Controversial call of the week

In this week's edition, we look at two plays — one that affected the other — in the season opener. As the Saints drove down, trailing by eight points late in the third quarter, to the Packers' side of the field, their run game showed some life but also some diminishing returns. After Drew Brees hit Devery Henderson for 13 yards, four runs followed: Pierre Thomas for five yards, Darren Sproles for seven, Thomas for two and Mark Ingram for no gain.

I think the fact that Ingram was stoned on 3rd-and-1 from the Packers' seven-yard line spooked Saints head coach Sean Payton out of going to a power formation and running it on fourth down. Instead, he called for a sprint-out, and Brees was turned around and forced into a momentum-changing incompletion.

It didn't kill off their chances, though. The Saints got the ball back and drove, with the same-sized deficit, in the game's waning moments, earning an untimed play on 1st-and-goal: score or go home a loser. The formation was tight, and everyone in the stadium seemed to know a run was coming. It did — a straight-ahead power play — and about six Packers, led by Clay Matthews and Morgan Burnett, shut Ingram down. The rookie had no chance.

Payton seemed to doubt himself after the previous failure with a pass on fourth down, and it's my assertion he carried that doubt into the final play call of the game. He spoke on the matter afterward.

"Hindsight, it's easy to say, 'Kick the field goal,' " Payton said. "But that being said, we felt like we had a play we wanted to run. But it didn't work. It's not an easy call, but it's one that you look back on and I'll kick myself a little bit."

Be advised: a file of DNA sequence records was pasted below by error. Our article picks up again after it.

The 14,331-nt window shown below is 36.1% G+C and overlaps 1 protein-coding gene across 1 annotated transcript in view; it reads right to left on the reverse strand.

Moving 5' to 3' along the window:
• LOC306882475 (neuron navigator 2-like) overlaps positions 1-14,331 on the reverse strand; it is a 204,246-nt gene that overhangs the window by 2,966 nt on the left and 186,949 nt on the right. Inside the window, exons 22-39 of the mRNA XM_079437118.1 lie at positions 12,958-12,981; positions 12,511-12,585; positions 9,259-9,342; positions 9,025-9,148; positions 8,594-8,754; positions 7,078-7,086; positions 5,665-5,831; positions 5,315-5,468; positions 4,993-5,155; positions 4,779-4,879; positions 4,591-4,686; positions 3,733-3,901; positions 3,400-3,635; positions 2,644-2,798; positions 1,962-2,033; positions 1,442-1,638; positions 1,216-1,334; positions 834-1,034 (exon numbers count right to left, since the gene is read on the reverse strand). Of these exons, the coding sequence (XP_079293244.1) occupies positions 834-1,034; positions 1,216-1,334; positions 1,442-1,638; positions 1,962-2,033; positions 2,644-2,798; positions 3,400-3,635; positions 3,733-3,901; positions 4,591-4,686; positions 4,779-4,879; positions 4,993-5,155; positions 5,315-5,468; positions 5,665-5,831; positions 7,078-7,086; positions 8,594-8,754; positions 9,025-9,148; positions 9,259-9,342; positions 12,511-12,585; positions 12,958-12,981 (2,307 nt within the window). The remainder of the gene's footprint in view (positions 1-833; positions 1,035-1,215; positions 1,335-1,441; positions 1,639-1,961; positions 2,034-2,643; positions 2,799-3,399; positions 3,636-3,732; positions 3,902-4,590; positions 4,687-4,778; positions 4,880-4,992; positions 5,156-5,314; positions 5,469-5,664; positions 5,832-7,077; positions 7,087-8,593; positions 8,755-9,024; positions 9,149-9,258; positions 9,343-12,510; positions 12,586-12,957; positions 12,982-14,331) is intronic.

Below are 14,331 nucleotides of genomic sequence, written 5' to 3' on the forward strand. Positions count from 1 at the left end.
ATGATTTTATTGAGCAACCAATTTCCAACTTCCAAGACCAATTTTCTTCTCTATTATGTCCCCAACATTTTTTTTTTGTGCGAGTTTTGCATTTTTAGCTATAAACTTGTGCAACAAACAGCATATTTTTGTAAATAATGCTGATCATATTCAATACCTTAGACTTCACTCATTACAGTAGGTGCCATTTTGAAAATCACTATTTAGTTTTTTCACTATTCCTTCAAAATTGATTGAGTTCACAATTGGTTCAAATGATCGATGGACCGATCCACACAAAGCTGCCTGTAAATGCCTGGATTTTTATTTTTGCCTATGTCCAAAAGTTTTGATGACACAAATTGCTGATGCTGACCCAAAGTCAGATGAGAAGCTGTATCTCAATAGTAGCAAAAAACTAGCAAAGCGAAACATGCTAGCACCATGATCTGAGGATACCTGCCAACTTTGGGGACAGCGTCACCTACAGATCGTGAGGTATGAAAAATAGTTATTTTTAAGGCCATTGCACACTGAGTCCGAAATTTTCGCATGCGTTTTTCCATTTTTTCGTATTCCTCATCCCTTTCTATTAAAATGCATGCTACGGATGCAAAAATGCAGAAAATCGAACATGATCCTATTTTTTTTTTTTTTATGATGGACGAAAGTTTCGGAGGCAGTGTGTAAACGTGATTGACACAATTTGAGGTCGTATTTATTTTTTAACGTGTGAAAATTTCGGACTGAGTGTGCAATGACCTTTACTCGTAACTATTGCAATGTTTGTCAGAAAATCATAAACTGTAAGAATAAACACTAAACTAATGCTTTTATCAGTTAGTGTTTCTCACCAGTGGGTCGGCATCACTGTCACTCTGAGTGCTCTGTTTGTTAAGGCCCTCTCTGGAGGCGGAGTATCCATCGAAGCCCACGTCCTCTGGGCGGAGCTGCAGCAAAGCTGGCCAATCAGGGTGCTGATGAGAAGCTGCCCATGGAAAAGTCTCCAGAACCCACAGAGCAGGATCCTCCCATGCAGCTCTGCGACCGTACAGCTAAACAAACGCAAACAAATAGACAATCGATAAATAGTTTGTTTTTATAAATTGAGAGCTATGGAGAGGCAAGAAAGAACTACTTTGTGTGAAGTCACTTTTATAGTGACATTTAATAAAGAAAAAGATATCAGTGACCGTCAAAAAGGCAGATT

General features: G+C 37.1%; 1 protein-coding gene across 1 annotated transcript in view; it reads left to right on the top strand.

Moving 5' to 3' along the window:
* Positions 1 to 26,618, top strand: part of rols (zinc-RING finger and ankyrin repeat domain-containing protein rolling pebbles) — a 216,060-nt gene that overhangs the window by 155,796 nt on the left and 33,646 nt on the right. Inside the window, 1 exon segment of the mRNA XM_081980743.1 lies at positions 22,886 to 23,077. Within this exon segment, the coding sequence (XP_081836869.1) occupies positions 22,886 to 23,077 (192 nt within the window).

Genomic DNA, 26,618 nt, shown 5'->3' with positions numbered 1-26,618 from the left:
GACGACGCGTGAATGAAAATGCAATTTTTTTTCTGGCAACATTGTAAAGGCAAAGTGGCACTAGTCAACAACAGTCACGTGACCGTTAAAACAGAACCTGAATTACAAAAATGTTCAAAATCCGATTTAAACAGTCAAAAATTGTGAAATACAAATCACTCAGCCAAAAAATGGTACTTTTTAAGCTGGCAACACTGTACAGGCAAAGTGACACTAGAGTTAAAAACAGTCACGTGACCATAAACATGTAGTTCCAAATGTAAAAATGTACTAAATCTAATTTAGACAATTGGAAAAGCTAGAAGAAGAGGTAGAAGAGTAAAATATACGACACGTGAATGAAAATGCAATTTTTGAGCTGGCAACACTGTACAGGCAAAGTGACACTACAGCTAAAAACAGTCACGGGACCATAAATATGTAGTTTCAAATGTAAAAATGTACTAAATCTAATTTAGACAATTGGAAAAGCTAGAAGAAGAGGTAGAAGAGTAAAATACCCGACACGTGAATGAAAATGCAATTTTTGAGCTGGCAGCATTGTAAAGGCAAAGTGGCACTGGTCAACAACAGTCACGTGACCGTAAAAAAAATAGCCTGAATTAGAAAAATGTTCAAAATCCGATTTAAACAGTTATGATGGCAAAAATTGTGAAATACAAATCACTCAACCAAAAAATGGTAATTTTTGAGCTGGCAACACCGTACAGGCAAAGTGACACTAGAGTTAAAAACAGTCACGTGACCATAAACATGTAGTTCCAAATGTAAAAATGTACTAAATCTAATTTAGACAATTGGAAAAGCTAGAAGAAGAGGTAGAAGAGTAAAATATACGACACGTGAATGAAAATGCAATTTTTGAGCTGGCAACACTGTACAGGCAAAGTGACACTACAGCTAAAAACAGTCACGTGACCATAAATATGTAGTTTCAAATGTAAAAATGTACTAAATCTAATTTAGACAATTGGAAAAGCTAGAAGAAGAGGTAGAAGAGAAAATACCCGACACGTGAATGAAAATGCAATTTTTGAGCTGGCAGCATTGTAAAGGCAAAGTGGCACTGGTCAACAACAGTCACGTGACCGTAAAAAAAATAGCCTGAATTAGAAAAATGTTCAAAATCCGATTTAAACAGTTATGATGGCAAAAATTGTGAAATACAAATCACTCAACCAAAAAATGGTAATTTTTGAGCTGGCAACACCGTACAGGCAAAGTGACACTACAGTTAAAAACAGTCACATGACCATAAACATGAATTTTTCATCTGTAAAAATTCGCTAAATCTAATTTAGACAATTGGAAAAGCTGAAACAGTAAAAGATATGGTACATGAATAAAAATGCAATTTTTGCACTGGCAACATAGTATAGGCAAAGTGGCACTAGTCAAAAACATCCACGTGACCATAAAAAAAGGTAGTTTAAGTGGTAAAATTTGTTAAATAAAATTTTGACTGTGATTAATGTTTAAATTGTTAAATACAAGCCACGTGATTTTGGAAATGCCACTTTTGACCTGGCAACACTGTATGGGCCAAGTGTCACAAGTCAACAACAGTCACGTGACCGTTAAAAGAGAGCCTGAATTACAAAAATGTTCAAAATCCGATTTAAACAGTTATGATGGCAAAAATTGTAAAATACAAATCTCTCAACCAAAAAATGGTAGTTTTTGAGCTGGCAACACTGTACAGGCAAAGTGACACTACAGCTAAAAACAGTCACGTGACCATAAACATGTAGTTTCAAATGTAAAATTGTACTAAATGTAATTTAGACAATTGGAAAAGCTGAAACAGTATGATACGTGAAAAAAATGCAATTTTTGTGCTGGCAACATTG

The old knock on Payton — definitely before he won a Super Bowl, and a little bit more after last season's playoff disappointment — was that he often outsmarted himself. I remember being at a Saints game before they won it all and an NFL official from another team, sitting in the press box, muttered under his breath after Payton made a risky call that failed: "Smartest guy in the NFL."

The comment, naturally, was sarcastic. And though I don't think Payton was wrong to go for it on fourth down, I do think he erred in letting his one failure affect the next. This is an isolated incident. It didn't cost the Saints a win; the better team was victorious on Thursday night. I expect the Saints and Payton to be just fine.


The 'wow' factor

This week's edition looks at the supposed contenders who lacked the "wow" in Week One:

CB Ike Taylor was yanking away at the ball, trying to rip it free from Ravens RB Ray Rice in a game the Steelers were losing 32-7, and you can understand the frustration. But the frustration turned to raw anger when Taylor head-butted Michael Oher when the play long was over.

The Steelers might be the most physical team in the NFL during the past decade, and they have the reputation of being among the dirtiest. But you almost never see them implode mentally the way they did Sunday.

And how bad was it for the Falcons? Poor Matt Ryan. In the midst of a horrendous afternoon, trailing 30-6, Ryan took a sack from Bears DE Julius Peppers in which Ryan's head almost came off. The look on his face afterward? Well, let's just say if it had happened to Jay Cutler, the winning QB across the field, the media would have invoked the "bad body language" phrase.

As for the Colts, it feels like piling on. We'll get back to them in a bit.

On the surprise meter, the Steelers' rates an eight or nine out of 10 — not because the Ravens beat them, but because of the way they did it. Can you ever remember the Steelers' defense looking so slow? And their offense so feckless? The secondary and offensive line have taken their shares of flak in recent years, at times for good reason, but both groups were miserable Sunday.